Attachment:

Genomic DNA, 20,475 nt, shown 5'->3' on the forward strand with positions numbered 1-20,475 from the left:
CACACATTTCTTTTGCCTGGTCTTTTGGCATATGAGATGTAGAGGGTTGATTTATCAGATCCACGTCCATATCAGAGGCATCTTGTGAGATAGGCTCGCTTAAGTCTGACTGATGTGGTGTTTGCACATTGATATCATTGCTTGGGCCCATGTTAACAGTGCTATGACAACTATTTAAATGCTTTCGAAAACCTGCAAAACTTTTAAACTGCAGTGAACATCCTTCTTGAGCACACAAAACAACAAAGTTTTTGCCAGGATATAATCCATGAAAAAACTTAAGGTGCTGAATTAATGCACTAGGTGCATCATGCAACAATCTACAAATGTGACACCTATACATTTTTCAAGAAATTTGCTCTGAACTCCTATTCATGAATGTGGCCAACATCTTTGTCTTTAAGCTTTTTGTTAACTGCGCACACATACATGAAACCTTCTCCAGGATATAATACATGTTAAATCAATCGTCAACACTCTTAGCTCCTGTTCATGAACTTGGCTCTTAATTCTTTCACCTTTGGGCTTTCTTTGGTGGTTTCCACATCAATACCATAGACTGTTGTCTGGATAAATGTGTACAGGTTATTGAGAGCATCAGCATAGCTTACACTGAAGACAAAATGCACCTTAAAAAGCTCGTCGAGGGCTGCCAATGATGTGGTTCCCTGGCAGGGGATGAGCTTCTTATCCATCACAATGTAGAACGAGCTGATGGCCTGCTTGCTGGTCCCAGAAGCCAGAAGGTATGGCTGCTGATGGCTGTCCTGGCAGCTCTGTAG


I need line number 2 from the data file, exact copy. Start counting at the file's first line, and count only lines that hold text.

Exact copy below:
CACACATTTCTTTTGCCTGGTCTTTTGGCATATGAGATGTAGAGGGTTGATTTATCAGATCCACGTCCATATCAGAGGCATCTTGTGAGATAGGCTCGCTTAAGTCTGACTGATGTGGTGTTTGCACATTGATATCATTGCTTGGGCCCATGTTAACAGTGCTATGACAACTATTTAAATGCTTTCGAAAACCTGCAAAACTTTTAAACTGCAGTGAACATCCTTCTTGAGCACACAAAACAACAAAGTTTTTGCCAGGATATAATCCATGAAAAAACTTAAGGTGCTGAATTAATGCACTAGGTGCATCATGCAACAATCTACAAATGTGACACCTATACATTTTTCAAGAAATTTGCTCTGAACTCCTATTCATGAATGTGGCCAACATCTTTGTCTTTAAGCTTTTTGTTAACTGCGCACACATACATGAAACCTTCTCCAGGATATAATACATGTTAAATCAATCGTCAACACTCTTAGCTCCTGTTCATGAACTTGGCTCTTAATTCTTTCACCTTTGGGCTTTCTTTGGTGGTTTCCACATCAATACCATAGACTGTTGTCTGGATAAATGTGTACAGGTTATTGAGAGCATCAGCATAGCTTACACTGAAGACAAAATGCACCTTAAAAAGCTCGTCGAGGGCTGCCAATGATGTGGTTCCCTGGCAGGGGATGAGCTTCTTATCCATCACAATGTAGAACGAGCTGATGGCCTGCTTGCTGGTCCCAGAAGCCAGAAGGTATGGCTGCTGATGGCTGTCCTGGCAGCTCTGTAG